Wednesday, November 25, 2015
Amazing feats of shelving
I am willing to confess that shelving is not the place where I am most prone to apply my elbow grease (metaphorically. The books, sadly, tend to come supplied with their own layer of grease). I'll do my share, but my pace is mellow, and while I am thorough and meticulous, there are few side interests of mine that I am unwilling to indulge, in moderation, during that time.
But for some reason, today, during two hours of shelving, I rather applied myself for awhile. Rolled up the ol' sleeves and all that. The first hour was in non-fiction, with its awkward, extra interesting books and its overwhelming Dewey Decimal numbers. I plowed through a whole cart of the stuff, went down for my afternoon cappuccino, and switched to the easier fiction collection.
It was amazingly easy. I rarely had to pause as I pulled books off my cart and fluidly shelved them in their place one after the other. I didn't pause or break, I think just from the enchantment of it all being so smooth and simple. As I worked through shelving the last of my books it bogged down a bit, but I kept at it, finished, and was delighted to find that I had shelved a whole cart of books in less than ten minutes.
If you are not familiar with average shelving speeds, let me assure you that that is freakishly fast, far faster than any of my normal shelving. I attribute it to what I call the backpacker's effect. If one is hiking up into the Sierras, in California, for instance, all uphill for miles, with a 60 pound pack on, when one takes the pack off one feels like one is floating. Baseball players employ this effect by putting weights, or "doughnuts" on the end of their bats as they warm up on deck. With the weight removed they stand at the plate and their bat feels extra light and quick. So it was for me shelving in non fiction. The books are heavy and need to be shoved about. The spines are hard to read, one has to make lists of numbers in one's head for matching as they go. The number of the book one is trying to shelve may be three books away or seven stacks away, and one must track the 343.65453's for as long as they go. Intuition gets a shelver in non fiction almost nowhere. But do that for awhile and then head to fiction. Wow. It's like the spaces where your books need to go glow, and your hands are like birds, rising to meet them.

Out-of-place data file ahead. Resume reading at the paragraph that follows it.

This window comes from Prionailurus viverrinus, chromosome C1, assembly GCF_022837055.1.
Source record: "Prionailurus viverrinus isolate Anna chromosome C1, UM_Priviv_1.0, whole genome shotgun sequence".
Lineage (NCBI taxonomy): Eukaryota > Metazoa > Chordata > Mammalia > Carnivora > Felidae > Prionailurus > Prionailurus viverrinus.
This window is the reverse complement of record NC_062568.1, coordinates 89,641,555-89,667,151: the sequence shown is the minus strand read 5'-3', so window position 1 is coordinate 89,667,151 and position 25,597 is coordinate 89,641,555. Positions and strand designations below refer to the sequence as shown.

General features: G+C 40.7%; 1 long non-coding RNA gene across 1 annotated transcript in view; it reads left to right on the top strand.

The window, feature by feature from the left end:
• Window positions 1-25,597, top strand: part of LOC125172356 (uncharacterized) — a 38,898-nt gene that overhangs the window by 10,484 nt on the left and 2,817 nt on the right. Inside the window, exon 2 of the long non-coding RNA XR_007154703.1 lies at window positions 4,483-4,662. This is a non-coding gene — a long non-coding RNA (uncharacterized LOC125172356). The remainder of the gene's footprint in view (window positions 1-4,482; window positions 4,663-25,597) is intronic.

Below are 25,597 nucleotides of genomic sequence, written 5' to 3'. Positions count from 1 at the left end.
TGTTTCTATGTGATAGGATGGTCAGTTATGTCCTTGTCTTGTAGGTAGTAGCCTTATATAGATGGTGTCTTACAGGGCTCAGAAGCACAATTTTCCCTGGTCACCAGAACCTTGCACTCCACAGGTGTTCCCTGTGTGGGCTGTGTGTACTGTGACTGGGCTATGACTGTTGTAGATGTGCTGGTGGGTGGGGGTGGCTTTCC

Sadly, the effect wears off after a short while, which is why I bogged down toward the end of my magically fast cart of fiction. So I finished up, and then I read something interesting for awhile, a long while. There's invariably something good in either section.